Same thing is kind of scary at first, but when you realize just remove the drywall, there's not even a clean it's not like you have to like clean tile when you're done right. It's literally just removing it, it'll stop bleaching the compounds and that's that there was a little bit more to it like it would it would corrode copper more so you had to be careful with plumbing in the copper coils in the AC’s. But for the most part, it was just removing the stuff and it was done.

And so that's what I'm saying. I don't think it's around anymore because you know, that need that massive need for drywall is gone. And we're not importing from China anymore, at least that I know of. So I think it kind of ran its course and I think people don't really know about it anymore. That was 2000 like 5,6,7 ish. I think.

David:

China was probably like mixing arsenic into their wood. Like, look at this. They'll never suspect this kind of terrorism.

Jeremy:

Yeah, this was probably planned. Yes. And there were microchips in the drywall.

David:

CS gas or something people are just getting like gas.

Jeremy:

Yeah.

David:

That's um, yeah, I hadn't. I had actually never heard that. I was assuming that that was like some code word for like us bestest or lead. But it sounds like it is actually way less miserable. Because you all know about lead poisoning, like 30 years later.

Jeremy:

Yeah. Oh, yeah. Take Wikipedia for what it is. But if you go on Wikipedia, there's a decent article about Chinese drywall there that at least gives you the basics.

David:

Sounds good.

Alright. So the last question I was asked is, what's one resource, book, website, course whatever that you would recommend anyone getting started in real estate investing?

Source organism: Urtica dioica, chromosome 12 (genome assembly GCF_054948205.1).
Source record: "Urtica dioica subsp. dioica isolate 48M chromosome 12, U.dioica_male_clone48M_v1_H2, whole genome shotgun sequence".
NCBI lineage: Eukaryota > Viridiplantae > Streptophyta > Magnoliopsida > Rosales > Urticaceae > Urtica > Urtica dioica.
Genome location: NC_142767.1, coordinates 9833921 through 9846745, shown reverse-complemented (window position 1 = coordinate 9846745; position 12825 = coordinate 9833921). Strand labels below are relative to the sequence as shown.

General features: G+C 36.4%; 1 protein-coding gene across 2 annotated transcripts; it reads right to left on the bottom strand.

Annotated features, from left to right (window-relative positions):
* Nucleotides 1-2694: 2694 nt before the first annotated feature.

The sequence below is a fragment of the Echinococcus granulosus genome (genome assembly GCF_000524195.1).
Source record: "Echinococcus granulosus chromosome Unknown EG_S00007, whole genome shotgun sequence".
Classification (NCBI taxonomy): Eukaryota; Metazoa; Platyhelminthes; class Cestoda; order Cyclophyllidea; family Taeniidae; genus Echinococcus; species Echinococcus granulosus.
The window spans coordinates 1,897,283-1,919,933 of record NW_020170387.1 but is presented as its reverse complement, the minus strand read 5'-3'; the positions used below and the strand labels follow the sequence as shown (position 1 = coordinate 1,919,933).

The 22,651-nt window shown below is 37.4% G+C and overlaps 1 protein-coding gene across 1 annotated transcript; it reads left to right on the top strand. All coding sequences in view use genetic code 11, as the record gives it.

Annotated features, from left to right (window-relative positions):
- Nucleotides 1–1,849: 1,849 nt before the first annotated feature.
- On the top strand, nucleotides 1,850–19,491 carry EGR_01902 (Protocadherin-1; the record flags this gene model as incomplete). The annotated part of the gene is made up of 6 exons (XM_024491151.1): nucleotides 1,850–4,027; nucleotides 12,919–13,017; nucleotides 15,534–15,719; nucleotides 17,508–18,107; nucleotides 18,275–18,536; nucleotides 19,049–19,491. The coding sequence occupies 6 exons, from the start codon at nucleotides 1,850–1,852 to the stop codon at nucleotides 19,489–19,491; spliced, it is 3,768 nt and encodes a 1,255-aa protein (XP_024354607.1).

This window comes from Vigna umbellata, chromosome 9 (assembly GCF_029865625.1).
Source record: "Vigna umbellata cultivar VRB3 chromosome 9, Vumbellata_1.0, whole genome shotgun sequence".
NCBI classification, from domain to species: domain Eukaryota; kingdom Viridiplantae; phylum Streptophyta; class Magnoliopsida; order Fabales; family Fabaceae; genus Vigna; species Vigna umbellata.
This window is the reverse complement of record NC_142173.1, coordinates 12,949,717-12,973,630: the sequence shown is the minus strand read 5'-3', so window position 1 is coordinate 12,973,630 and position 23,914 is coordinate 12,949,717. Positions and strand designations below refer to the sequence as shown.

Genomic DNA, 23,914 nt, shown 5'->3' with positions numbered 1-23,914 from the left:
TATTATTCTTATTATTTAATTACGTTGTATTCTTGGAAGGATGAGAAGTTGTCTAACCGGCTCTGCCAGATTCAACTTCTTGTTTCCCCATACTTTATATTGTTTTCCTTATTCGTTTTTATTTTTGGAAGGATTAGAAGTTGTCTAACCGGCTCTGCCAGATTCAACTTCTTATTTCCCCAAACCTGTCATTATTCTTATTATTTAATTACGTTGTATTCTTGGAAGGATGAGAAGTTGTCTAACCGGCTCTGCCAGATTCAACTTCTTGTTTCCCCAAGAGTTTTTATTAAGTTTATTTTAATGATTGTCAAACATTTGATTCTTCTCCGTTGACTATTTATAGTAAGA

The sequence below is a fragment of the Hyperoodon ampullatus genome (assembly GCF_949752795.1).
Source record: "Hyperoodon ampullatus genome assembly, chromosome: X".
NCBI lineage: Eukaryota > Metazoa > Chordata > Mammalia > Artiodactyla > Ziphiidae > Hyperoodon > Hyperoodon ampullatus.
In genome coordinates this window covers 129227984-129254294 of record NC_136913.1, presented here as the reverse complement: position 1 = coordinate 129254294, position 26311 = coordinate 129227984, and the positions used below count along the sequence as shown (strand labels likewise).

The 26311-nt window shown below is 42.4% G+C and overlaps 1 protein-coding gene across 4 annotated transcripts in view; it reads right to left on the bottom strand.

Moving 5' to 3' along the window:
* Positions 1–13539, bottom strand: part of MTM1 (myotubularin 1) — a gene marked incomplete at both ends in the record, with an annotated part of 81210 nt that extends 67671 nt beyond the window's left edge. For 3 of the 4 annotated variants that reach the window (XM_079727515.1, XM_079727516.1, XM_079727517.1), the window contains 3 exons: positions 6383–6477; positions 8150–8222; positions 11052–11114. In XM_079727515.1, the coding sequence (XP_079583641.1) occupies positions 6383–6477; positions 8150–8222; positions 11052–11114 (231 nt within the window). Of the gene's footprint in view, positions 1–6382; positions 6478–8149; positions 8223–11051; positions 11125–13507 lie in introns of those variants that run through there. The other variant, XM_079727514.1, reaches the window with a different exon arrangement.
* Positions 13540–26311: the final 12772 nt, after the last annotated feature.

Jeremy:

I hate I hate I started in real estate I hate I hate saying what everybody else has said. And I'll be honest, I'm not creative. I can't come up with any new ones. So I will. I will change your question a little bit if I can.

David:

Absolutely.

Jeremy:

Creative license here.

There's a it's called Nudge by Richard Taylor. And the reason has nothing to do with real estate directly. The reason I like it is it's about human biases. And the words he uses choose architecture, you know, and I think from a sales perspective, it doesn't draw the exact, you know, lines from the book to how to use it in sales. There's no direct application that he goes through.

But he talks about human biases in the ways we think. And when you frame things a certain way, the outcomes, you know, the things the way you think about it is very different. We could use that in sales, you know, anybody in real estate, marketing and sales, and we could use this stuff to our advantage.

So I don't think you'll see anything in there about real estate. It's more a behavioral economics type book. But all that stuff. I mean, how humans work how humans think that I mean, that's crucial to negotiating a deal right getting something under contract. So I love that book Nudge by Richard Taylor.

50:00 - 54:54

David:

I'm gonna check that out. That sounds good. I like that kind of stuff. And I have a buddy who may like that I'm on this mission to give him a book recommendation that he likes, because he's such a prick when it comes to books.

Jeremy:

Nice.

Yeah, I could give you the real estate books, but you've probably heard them already. They're all you know, everybody, the Rich Dad, Poor Dad as the obvious. Yeah, you know, you hear the normal slew of other books. So I can't be like everybody else. I gotta be a little different.